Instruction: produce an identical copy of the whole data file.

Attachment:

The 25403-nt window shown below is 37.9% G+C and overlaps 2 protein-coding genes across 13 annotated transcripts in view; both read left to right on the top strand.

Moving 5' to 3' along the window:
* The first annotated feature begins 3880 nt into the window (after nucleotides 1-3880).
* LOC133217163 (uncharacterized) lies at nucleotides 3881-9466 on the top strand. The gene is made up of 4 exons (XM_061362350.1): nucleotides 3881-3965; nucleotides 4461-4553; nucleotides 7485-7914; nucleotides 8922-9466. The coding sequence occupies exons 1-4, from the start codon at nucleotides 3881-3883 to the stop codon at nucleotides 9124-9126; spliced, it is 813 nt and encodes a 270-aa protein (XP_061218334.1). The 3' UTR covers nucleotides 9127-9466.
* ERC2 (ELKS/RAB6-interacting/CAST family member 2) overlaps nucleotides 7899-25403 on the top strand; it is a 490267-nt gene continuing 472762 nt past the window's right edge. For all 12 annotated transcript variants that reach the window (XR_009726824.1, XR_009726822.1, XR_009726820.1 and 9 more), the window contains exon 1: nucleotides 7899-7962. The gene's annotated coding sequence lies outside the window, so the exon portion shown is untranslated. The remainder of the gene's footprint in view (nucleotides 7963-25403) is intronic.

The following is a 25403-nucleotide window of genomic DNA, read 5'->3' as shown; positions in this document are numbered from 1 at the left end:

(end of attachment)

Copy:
The 25403-nt window shown below is 37.9% G+C and overlaps 2 protein-coding genes across 13 annotated transcripts in view; both read left to right on the top strand.

Moving 5' to 3' along the window:
* The first annotated feature begins 3880 nt into the window (after nucleotides 1-3880).
* LOC133217163 (uncharacterized) lies at nucleotides 3881-9466 on the top strand. The gene is made up of 4 exons (XM_061362350.1): nucleotides 3881-3965; nucleotides 4461-4553; nucleotides 7485-7914; nucleotides 8922-9466. The coding sequence occupies exons 1-4, from the start codon at nucleotides 3881-3883 to the stop codon at nucleotides 9124-9126; spliced, it is 813 nt and encodes a 270-aa protein (XP_061218334.1). The 3' UTR covers nucleotides 9127-9466.
* ERC2 (ELKS/RAB6-interacting/CAST family member 2) overlaps nucleotides 7899-25403 on the top strand; it is a 490267-nt gene continuing 472762 nt past the window's right edge. For all 12 annotated transcript variants that reach the window (XR_009726824.1, XR_009726822.1, XR_009726820.1 and 9 more), the window contains exon 1: nucleotides 7899-7962. The gene's annotated coding sequence lies outside the window, so the exon portion shown is untranslated. The remainder of the gene's footprint in view (nucleotides 7963-25403) is intronic.

The following is a 25403-nucleotide window of genomic DNA, read 5'->3' as shown; positions in this document are numbered from 1 at the left end: